What is it like to own a restaurant during a pandemic? The Westy Sports and Spirits has a story to tell
By Paul Ritums
ED NOTE: Paul Ritums and JP Vidicans are the owners of The Westy Sports and Spirits in West Seattle and Roosevelt. Like many restaurant owners the Coronavirus pandemic has meant lost revenue, lost employees, strained relationships, huge uncertainty and an emotional roller coaster for them and many others. Westside Seattle asked Paul for his thoughts about his experience and what it all means to him.
Writing this is difficult.
There are so many thoughts and emotions cycling constantly from day to day, hour to hour, and even minute by minute. Swaying one way or the other based off one comment, news story or people’s actions/inactions. These words come out of fear, frustration, concern and from what I have learned from navigating the uncertainty of the last 3 ½ months of this Pandemic (let’s just leave out the more recent political and civil rights conversation.
Not because it is not important, it very much is, let us just limit it for the sake of scope of this topic)
I am writing now, by no means claiming to be an expert on the topic or anything remotely tied to it, but because I was asked to share thoughts and discuss the steps we’ve taken to survive as a business in the ever-changing landscape we find ourselves in. I am also writing because I am seeing the emergence of an unfortunate cycle. I am not necessarily referring to a rise in COVID-19 cases again, though it is seemingly tied. To avoid jumping around from everything bouncing around in my head, it is probably best to start from the beginning.
This starts back to when the concern over COVID-19 first began to find its way into our day to day conversations and news stories. In early March, many restaurants began seeing the effects of the rise and fears associated with it. During that time, I stand by the notion that any reputable food establishment was cleaner than most individuals homes. The level of cleaning and sanitation that was being practiced was above and beyond what any ordinary person would tackle. Just find a food service worker and ask them about the condition of their hands during that time. I can attest to the cracking, dried out skin, and constant smell of bleach. And to be honest that has not really changed since.
I knew incredibly early on that there was an elephant in the room. Watching what was happening around the globe only pointed to the finite point that we would be needing to close things down to try to fight the spread. It weighed on me every night. It felt like a constant gut punch grappling with it. And to those that think & say “You guys should close. People should not be drinking together spreading the virus. Your in my neighborhood so are responsible for puting people at risk.” (exact message we received, including spelling) do not fully understand it is not as simple as that. There was no guidance, I had almost 40 people that not only worked for me, but that I worked side by side with to consider. Ultimately, we elected to make the call to shut down. Not because the local government mandated it. Not because of the words and messages from people, like the above. We closed so that we could turn the page and begin thinking about what was next. We informed all staff and advised them the steps to take, as best we could, before we ever made a public statement. We could never have foreseen the full mess that has plagued the Unemployment System in the fallout.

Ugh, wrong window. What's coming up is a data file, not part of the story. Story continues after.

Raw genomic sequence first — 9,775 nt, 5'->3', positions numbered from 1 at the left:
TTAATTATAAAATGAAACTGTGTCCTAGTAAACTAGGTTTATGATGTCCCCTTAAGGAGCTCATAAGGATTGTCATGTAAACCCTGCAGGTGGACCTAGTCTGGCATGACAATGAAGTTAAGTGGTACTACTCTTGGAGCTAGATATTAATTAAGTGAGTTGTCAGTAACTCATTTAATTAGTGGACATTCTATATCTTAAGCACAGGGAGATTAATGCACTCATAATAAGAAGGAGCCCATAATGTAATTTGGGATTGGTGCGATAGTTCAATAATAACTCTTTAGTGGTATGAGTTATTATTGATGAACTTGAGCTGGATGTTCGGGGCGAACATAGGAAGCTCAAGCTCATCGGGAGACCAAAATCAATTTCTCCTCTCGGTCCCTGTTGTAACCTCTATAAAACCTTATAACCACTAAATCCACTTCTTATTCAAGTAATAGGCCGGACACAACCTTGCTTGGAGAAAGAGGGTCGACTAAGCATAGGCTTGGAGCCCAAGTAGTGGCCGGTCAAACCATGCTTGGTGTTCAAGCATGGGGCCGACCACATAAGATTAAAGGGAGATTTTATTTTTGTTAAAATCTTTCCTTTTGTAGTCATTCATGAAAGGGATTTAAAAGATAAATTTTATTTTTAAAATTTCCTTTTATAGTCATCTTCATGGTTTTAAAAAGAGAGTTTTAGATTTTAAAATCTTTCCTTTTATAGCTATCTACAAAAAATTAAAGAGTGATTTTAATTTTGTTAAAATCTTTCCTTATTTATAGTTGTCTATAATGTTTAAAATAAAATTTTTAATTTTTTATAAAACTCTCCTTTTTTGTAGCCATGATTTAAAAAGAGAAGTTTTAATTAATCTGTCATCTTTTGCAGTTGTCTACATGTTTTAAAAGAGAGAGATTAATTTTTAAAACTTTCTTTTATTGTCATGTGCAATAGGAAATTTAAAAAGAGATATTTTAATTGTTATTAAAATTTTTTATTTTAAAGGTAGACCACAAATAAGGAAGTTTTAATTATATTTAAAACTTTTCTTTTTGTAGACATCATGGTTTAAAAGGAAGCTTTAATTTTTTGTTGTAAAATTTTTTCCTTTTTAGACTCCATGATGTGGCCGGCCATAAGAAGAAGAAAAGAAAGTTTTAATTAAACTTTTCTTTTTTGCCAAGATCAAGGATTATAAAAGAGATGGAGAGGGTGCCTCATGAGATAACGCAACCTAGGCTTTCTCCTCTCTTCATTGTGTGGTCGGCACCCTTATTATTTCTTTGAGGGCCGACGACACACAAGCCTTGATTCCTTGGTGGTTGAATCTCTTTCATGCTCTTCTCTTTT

It took a week of sleepless nights to get things fully shut down and to grapple with what lied ahead. At one point I had nearly arrived that one of two businesses would not see the lights on again. This was only made more so with the added twist of losing the West Seattle Bridge. We finally made the decision to attempt some form of Carry-out Only service model, as it was deemed allowable through the lockdown. We elected to not allow any other individual through our doors, utilizing our roll up window at the entrance of our building for all guest transactions. There was a learning curve, and we attempted to react quickly to every hurdle we encountered. Adding additional food holding areas, adding in online ordering to alleviate the number of phone calls, relocating key necessary equipment to streamline and reduce the number of extra steps needing to be taken. It was a lot of work, but it was rewarding. The outpouring of support that we saw from the West Seattle community and the neighborhood around us was remarkable. It made it apparent that we could fight to make it through the other side of things. What started with just 3 of us working under the carryout model quickly needed to grow to keep up with demand, and we were able to bring back some staff to assist, which was a mutual benefit as they were unfortunately making no headway with Unemployment.
We also learned during the early stages that this model required an extreme sense of detail, as we were putting out product where once it left, we had no control over it. We could not fix an issue if it arose as we would have been able to with dine in. We had to make sure that everything went out correctly and that nothing was missing with an order. This is something that was always strived for, but now had an extreme renewed diligence involved.
We went four weeks, navigating and finding imaginative ways to provide a service to the neighborhood. We added some grocery items, when we began hearing that some items were hard to come by unless purchased in bulk.
We developed Cocktail Kits, when it was allowed, for people to create their own experiences at home. We put together affordable family meals. The most rewarding of all, was having a group of West Seattle restaurant owners coming together to donate product and time to put together ready to heat meals for first responders and anyone that just found themselves on hard times. This became a weekly occurrence during the peak of the whole shutdown. Individuals coming together, who were all going through extremely difficult situations themselves, to help others.